Search

Parish council hits out at windfarm company for ‘chaotic’ consultation events

PUBLISHED: 13:43 19 December 2017 | UPDATED: 16:01 19 December 2017

One of Vattenfall's windfarms, at Kentish Flats. Pic: Robin Dawe/ Perfectly Clear Marketing

One of Vattenfall's windfarms, at Kentish Flats. Pic: Robin Dawe/ Perfectly Clear Marketing

Robin Dawe/ Perfectly Clear Marketing

A village in Norfolk has hit out at the company behind two of the county’s largest offshore wind farm projects after public consultations were found to be confusing and error-prone.

A workshop during the July consultation invited Necton residents to provide feedback on post-it notes. Picture: Jenny SmedleyA workshop during the July consultation invited Necton residents to provide feedback on post-it notes. Picture: Jenny Smedley

Necton will be one of the main areas in Norfolk to feel the impact of Vattenfall’s two proposed wind farms due to the substations that will be built on the outskirts of the village.

To keep residents informed the energy company has been holding a series of public consultations between October 2016 and July 2017, but Necton Parish Council has claimed in a letter, published on December 8, that the consultations led to numerous complaints from residents.

The council labelled an event held in July as “unprofessional and chaotic” and cited problems such as changes to the schedule, limited acknowledgement of disability needs and a lack of regard for the sensitivities of concerned residents.

They also said that there was various errors in the information provided, resulting in confusion among residents, and raised concerns over a temporary works area which will overlap an archaeological site, including the recorded area of a medieval moat.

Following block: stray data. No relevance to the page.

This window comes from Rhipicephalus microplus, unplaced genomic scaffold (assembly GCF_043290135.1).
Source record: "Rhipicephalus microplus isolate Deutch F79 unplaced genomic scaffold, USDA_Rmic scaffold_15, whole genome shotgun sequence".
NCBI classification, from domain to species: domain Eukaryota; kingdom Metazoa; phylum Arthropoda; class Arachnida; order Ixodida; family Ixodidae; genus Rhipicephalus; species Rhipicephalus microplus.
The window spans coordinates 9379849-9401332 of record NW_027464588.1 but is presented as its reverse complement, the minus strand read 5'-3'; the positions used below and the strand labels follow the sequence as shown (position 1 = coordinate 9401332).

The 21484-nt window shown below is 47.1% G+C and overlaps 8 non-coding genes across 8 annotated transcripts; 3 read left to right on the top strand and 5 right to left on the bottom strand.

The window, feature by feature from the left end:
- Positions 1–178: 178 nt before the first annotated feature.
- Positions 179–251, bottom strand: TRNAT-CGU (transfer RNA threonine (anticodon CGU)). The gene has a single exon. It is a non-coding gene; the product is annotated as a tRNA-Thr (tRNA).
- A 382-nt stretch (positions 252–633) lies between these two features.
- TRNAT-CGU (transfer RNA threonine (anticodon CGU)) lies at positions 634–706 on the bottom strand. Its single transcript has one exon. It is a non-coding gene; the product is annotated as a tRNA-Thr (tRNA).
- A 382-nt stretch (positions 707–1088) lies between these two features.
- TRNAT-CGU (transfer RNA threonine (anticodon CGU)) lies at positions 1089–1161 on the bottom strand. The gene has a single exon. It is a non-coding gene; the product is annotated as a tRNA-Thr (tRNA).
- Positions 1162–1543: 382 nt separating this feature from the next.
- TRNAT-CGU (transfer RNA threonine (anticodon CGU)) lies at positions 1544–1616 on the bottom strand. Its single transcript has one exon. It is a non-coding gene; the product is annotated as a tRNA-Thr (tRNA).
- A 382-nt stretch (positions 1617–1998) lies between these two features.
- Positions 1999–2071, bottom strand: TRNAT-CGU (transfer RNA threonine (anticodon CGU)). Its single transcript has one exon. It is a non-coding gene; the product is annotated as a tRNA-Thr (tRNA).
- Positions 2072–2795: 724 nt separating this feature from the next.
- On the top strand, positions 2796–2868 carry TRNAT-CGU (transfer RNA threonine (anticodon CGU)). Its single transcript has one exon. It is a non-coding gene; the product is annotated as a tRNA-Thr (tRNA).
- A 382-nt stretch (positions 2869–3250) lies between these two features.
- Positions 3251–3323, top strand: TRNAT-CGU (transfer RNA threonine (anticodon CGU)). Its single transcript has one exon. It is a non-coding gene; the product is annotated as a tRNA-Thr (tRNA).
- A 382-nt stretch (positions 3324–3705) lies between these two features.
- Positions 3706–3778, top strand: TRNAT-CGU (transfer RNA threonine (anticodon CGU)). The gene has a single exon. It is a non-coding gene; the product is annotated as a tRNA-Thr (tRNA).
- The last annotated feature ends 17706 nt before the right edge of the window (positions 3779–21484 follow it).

Location of proposed infrastructure in Necton based on the recently released PEIR document. Picture: VattenfallLocation of proposed infrastructure in Necton based on the recently released PEIR document. Picture: Vattenfall

In response, Ruari Lean, project manager for Vattenfall’s Norfolk Vanguard project, called the community response “really helpful”, adding the company welcomed feedback about the archaeological site.

He said they would seek to “avoid, minimise or mitigate” the impact.

In addition to taking issue with the organisation of the consultations, the council said the village still does not understand how it will benefit from the disruption caused by the long-term development and called on Vattenfall to establish a liaison group with Breckland Council to begin discussions on community benefit.

Mr Lean said the wind farms have the potential to make a “positive difference” to the workforce and environment.

“As it is early days we have asked people and organisations for their views on how to maximise local value from Vattenfall’s inward investment and we have had some great feedback on this,” he added.

“We will build on this feedback with stakeholders over the coming year and beyond and explore how local communities maximise from opportunities arising from our investment.”

MORE: Villagers hit out at plans to build huge substations for offshore wind farms

MORE: What the world’s biggest windfarms means for Norfolk

Most Read

Newsletter Sign Up

Sign up to the following newsletters:

Sign up to receive our regular email newsletter

Our Privacy Policy

Latest from the EDP

Hot Jobs

Show Job Lists

Partly Cloudy

Partly Cloudy

max temp: 6°C

min temp: 0°C

Listen to the latest weather forecast